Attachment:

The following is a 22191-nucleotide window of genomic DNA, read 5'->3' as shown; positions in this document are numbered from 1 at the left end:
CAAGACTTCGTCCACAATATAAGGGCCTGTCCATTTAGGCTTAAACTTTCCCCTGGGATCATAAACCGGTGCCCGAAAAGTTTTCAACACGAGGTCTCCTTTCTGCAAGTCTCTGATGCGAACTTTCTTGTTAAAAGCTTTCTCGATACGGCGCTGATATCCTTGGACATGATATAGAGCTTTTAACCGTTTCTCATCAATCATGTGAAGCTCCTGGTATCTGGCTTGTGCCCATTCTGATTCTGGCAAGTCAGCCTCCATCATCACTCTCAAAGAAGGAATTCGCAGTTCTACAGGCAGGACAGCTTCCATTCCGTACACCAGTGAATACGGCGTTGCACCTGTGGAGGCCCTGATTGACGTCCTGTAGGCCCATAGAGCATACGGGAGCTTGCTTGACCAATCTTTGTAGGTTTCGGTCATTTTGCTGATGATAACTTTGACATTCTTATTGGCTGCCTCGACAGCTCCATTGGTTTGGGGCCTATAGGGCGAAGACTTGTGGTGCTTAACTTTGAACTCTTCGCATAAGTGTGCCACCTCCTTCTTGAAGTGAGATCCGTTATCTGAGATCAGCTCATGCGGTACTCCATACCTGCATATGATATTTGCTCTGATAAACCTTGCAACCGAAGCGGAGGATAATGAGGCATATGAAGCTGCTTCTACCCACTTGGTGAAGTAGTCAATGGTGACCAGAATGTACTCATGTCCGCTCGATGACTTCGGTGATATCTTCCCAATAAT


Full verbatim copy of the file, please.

The following is a 22191-nucleotide window of genomic DNA, read 5'->3' as shown; positions in this document are numbered from 1 at the left end:
CAAGACTTCGTCCACAATATAAGGGCCTGTCCATTTAGGCTTAAACTTTCCCCTGGGATCATAAACCGGTGCCCGAAAAGTTTTCAACACGAGGTCTCCTTTCTGCAAGTCTCTGATGCGAACTTTCTTGTTAAAAGCTTTCTCGATACGGCGCTGATATCCTTGGACATGATATAGAGCTTTTAACCGTTTCTCATCAATCATGTGAAGCTCCTGGTATCTGGCTTGTGCCCATTCTGATTCTGGCAAGTCAGCCTCCATCATCACTCTCAAAGAAGGAATTCGCAGTTCTACAGGCAGGACAGCTTCCATTCCGTACACCAGTGAATACGGCGTTGCACCTGTGGAGGCCCTGATTGACGTCCTGTAGGCCCATAGAGCATACGGGAGCTTGCTTGACCAATCTTTGTAGGTTTCGGTCATTTTGCTGATGATAACTTTGACATTCTTATTGGCTGCCTCGACAGCTCCATTGGTTTGGGGCCTATAGGGCGAAGACTTGTGGTGCTTAACTTTGAACTCTTCGCATAAGTGTGCCACCTCCTTCTTGAAGTGAGATCCGTTATCTGAGATCAGCTCATGCGGTACTCCATACCTGCATATGATATTTGCTCTGATAAACCTTGCAACCGAAGCGGAGGATAATGAGGCATATGAAGCTGCTTCTACCCACTTGGTGAAGTAGTCAATGGTGACCAGAATGTACTCATGTCCGCTCGATGACTTCGGTGATATCTTCCCAATAAT